“As one of the world’s largest owners of rooftops, Prologis is committed to leveraging its portfolio and capabilities to host solar and other clean energy technologies,” said Matt Singleton, Vice President for Global Energy and Development at Prologis. “As of year-end 2016, nearly 165 MW of rooftop solar is hosted within our global portfolio of modern industrial real estate assets. Increased solar deployment is one important tool in working to address climate change, and one that simultaneously spurs job creation, as shown by The Solar Foundation’s National Solar Jobs Census.”

“As part of our commitment to sustainability and goal to be energy independent by 2020, IKEA is proud of its 44 MW of solar arrays atop 90 percent of our U.S. locations,” said Lars Petersson, IKEA U.S. President. “We are thrilled that our solar investment has helped contribute to rapid growth in the clean tech and renewable energy industry ¾ and the creation of quality jobs and a low-carbon society as a result.”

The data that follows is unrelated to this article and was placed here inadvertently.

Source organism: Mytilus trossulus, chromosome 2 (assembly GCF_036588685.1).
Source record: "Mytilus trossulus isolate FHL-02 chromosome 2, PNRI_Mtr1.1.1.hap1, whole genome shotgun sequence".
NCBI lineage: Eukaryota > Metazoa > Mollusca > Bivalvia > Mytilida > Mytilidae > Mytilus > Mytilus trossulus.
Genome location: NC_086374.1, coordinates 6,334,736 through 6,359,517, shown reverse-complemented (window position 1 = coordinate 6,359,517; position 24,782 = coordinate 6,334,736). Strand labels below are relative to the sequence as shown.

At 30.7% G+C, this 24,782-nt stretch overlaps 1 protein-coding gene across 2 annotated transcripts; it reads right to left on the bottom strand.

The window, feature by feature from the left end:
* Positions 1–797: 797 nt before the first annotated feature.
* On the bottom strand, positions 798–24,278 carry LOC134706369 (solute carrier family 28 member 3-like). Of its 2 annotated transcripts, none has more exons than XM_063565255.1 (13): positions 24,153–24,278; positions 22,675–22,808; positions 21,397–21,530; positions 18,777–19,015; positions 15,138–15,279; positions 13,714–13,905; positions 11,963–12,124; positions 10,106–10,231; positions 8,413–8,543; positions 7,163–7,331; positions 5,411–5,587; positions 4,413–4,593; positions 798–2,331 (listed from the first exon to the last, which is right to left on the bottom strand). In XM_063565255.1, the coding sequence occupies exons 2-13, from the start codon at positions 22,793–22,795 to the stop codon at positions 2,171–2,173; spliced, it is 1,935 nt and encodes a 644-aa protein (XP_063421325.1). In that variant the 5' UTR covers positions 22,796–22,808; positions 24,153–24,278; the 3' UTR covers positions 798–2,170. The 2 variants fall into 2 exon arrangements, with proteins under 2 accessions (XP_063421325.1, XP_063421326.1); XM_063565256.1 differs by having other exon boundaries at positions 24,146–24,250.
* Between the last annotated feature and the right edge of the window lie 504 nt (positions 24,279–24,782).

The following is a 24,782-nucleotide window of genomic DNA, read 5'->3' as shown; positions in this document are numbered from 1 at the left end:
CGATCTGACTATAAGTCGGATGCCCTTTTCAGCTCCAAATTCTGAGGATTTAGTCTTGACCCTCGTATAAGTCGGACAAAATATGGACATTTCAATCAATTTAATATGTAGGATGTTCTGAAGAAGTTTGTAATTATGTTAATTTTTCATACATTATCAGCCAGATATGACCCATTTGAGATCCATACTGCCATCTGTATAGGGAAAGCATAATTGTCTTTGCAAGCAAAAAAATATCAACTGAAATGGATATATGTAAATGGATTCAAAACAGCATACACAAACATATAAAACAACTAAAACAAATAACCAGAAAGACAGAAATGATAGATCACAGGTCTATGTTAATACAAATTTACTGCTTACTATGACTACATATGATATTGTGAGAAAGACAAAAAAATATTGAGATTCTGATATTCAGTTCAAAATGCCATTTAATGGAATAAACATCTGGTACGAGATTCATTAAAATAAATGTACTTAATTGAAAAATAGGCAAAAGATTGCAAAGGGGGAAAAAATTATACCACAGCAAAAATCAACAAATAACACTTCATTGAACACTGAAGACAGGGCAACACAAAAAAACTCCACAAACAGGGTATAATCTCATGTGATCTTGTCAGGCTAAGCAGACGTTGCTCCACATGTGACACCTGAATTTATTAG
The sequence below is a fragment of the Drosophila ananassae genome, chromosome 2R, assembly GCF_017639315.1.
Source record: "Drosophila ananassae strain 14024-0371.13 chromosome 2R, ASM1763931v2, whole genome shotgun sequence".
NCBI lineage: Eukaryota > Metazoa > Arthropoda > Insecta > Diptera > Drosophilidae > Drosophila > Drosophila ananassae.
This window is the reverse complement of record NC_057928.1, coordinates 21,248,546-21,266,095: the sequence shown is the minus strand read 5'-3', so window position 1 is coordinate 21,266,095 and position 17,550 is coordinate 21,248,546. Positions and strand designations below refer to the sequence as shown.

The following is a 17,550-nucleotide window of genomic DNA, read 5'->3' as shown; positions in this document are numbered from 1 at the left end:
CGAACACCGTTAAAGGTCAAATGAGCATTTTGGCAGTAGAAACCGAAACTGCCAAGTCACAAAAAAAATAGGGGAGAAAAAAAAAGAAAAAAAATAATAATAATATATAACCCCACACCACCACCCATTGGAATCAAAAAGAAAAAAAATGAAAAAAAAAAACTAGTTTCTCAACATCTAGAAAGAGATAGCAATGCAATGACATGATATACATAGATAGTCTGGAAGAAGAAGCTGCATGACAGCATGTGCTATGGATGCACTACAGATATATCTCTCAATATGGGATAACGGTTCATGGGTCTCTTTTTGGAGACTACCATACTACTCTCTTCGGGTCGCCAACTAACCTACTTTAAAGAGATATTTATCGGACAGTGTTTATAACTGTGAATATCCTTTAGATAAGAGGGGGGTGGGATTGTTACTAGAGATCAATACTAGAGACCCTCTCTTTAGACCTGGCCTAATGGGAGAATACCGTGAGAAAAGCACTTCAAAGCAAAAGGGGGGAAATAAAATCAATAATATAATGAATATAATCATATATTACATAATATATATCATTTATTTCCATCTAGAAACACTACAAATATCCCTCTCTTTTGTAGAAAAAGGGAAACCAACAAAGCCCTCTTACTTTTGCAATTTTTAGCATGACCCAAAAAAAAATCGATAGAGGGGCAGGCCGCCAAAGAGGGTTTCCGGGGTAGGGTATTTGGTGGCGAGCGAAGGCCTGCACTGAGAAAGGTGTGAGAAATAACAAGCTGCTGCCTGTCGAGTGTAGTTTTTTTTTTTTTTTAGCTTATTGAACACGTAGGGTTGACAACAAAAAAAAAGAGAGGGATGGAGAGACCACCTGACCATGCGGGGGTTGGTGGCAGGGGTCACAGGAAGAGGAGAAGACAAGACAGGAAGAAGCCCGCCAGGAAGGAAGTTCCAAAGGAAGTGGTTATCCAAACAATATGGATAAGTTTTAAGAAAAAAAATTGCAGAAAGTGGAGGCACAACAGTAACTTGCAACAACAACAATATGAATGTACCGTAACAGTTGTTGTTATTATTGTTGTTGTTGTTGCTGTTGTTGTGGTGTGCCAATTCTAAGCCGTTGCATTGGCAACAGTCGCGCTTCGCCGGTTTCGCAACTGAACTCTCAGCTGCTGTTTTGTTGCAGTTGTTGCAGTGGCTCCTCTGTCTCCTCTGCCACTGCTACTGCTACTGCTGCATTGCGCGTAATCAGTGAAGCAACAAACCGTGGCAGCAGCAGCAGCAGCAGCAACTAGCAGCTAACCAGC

The complete National Solar Jobs Census 2016.

Source: The Solar Foundation

Phase two of Ellershouse Wind Farm in Nova Scotia is now generating clean power

ELLERSHOUSE, NS, June 29, 2017 /CNW/ – Today, the launch of phase two of the Ellershouse Wind Farm is being celebrated by Bullfrog Power®, East Coast Credit Union, developer Minas Energy, and Alternative Resource Energy Authority (AREA), which is the facility owner. AREA, a partnership between the Towns of Antigonish, Berwick and Mahone Bay in Nova Scotia, was created by the towns to reduce energy costs, expand green mandates and develop new revenue streams for the municipalities. 

The second phase adds three turbines to the original four-turbine wind farm in West Hants, near Ellershouse, Nova Scotia. The project is the first wind development in Nova Scotia to be funded and built independently of the local power authority or any provincial government incentive program.